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Best practices for validating email address in Objective-C on iOS 2.0?

I am developing an iPhone application where I need the user to give his email address at login.

What is the best way to check if an email address is a valid email address?

marked as duplicate by casperOne Nov 15 '12 at 12:12

This question has been asked before and already has an answer. If those answers do not fully address your question, please ask a new question.

  • valid email in that it is user@mac.com or valid in that it is a real email that exists and will accept mail? – PurplePilot Jun 29 '10 at 10:07
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    I want both, if abc@xyz.com is valid or not or wheather user give any invalid id(e.g. abc.com) Also i want to check abc@xyz.com is a real email that will accept mail. – raaz Jun 29 '10 at 10:18
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    there's no way to check the second condition. To check if a string is a valid email just scan it to see if '@' and . is there – dusker Jun 29 '10 at 10:47
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    @BradLarson Nah... – tipycalFlow Aug 27 '12 at 17:10

Good cocoa function:

-(BOOL) NSStringIsValidEmail:(NSString *)checkString
   BOOL stricterFilter = NO; // Discussion http://blog.logichigh.com/2010/09/02/validating-an-e-mail-address/
   NSString *stricterFilterString = @"^[A-Z0-9a-z\\._%+-]+@([A-Za-z0-9-]+\\.)+[A-Za-z]{2,4}$";
   NSString *laxString = @"^.+@([A-Za-z0-9-]+\\.)+[A-Za-z]{2}[A-Za-z]*$";
   NSString *emailRegex = stricterFilter ? stricterFilterString : laxString;
   NSPredicate *emailTest = [NSPredicate predicateWithFormat:@"SELF MATCHES %@", emailRegex];
   return [emailTest evaluateWithObject:checkString];

Discussion on Lax vs. Strict - http://blog.logichigh.com/2010/09/02/validating-an-e-mail-address/

And because categories are just better, you could also add an interface:

@interface NSString (emailValidation) 
  - (BOOL)isValidEmail;


@implementation NSString (emailValidation)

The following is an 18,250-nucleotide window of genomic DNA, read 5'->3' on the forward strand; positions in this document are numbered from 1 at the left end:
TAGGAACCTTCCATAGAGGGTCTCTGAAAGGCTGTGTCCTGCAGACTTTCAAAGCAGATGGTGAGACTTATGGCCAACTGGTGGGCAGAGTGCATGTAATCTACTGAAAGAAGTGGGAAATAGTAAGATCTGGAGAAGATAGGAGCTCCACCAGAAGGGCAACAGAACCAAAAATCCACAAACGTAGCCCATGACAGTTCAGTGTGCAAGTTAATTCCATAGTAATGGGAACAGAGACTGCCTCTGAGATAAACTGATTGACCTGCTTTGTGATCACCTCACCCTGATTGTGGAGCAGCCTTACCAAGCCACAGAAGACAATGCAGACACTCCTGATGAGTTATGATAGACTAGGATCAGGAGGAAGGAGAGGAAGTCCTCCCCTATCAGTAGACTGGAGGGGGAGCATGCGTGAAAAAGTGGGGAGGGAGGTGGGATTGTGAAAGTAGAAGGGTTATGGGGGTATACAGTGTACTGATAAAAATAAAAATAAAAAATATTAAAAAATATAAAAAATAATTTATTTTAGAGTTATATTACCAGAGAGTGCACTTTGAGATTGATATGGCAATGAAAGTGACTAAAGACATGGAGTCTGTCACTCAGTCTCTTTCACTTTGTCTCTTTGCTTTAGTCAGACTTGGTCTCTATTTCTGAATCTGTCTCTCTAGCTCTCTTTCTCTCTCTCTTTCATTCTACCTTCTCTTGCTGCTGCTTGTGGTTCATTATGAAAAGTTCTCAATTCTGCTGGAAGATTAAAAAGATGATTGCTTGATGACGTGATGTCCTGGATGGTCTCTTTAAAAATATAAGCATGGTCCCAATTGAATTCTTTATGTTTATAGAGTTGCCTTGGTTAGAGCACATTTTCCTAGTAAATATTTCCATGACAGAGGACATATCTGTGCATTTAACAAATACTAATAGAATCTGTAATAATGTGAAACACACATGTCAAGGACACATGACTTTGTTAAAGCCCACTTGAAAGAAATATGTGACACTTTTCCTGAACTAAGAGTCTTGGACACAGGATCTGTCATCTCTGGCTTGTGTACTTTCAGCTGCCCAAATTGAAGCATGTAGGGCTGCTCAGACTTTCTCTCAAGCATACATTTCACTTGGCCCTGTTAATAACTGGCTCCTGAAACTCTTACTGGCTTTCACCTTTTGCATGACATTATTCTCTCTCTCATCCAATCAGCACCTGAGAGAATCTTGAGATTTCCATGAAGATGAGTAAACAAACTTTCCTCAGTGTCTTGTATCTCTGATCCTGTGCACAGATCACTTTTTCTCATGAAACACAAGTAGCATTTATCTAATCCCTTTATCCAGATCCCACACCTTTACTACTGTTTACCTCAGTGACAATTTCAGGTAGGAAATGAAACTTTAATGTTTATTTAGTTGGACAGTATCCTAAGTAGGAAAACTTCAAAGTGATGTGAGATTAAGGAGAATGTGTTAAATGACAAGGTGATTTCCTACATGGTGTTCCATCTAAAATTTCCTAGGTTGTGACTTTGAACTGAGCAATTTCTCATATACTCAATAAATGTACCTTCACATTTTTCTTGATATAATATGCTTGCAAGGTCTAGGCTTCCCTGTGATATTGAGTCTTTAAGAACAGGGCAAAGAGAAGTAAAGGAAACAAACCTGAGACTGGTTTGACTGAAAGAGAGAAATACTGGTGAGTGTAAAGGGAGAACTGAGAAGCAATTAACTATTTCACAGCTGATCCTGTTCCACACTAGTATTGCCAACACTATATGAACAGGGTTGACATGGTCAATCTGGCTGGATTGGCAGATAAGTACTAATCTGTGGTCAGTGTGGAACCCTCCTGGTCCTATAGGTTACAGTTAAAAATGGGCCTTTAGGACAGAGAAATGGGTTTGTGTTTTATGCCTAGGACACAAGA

BOOL stricterFilter = NO; // Discussion http://blog.logichigh.com/2010/09/02/validating-an-e-mail-address/
  NSString *stricterFilterString = @"^[A-Z0-9a-z\\._%+-]+@([A-Za-z0-9-]+\\.)+[A-Za-z]{2,4}$";
  NSString *laxString = @"^.+@([A-Za-z0-9-]+\\.)+[A-Za-z]{2}[A-Za-z]*$";
  NSString *emailRegex = stricterFilter ? stricterFilterString : laxString;
  NSPredicate *emailTest = [NSPredicate predicateWithFormat:@"SELF MATCHES %@", emailRegex];
  return [emailTest evaluateWithObject:self];

And then utilize:

if([@"emailString@email.com" isValidEmail]) { /* True */ }
if([@"InvalidEmail@notreallyemailbecausenosuffix" isValidEmail]) { /* False */ }
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    I'm using NSString *stricterFilterString = @"^[_A-Za-z0-9-+]+(\\.[_A-Za-z0-9-+]+)*@[A-Za-z0-9-]+(\\.[A-Za-z0-9-]+)*(\\.[A-Za-z]{2,4})$"; – Warif Akhand Rishi Jul 17 '13 at 10:50
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    Thanks @WarifAkhandRishi -- I've updated the strings to handle your negative test case. – BadPirate Jul 19 '13 at 22:50
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    Or in swift ;) func isValidEmail(checkString:NSString, strictFilter strict:Bool)->Bool{ var stricterFilterString = "[A-Z0-9a-z\\._%+-]+@([A-Za-z0-9-]+\\.)+[A-Za-z]{2,4}"; var laxString = ".+@([A-Za-z0-9]+\\.)+[A-Za-z]{2}[A-Za-z]*"; var emailRegex = strict ? stricterFilterString : laxString; var emailTest:NSPredicate = NSPredicate(format:"SELF MATCHES %@", emailRegex); return emailTest.evaluateWithObject(checkString); } – Juan Carlos Ospina Gonzalez Jul 9 '14 at 12:09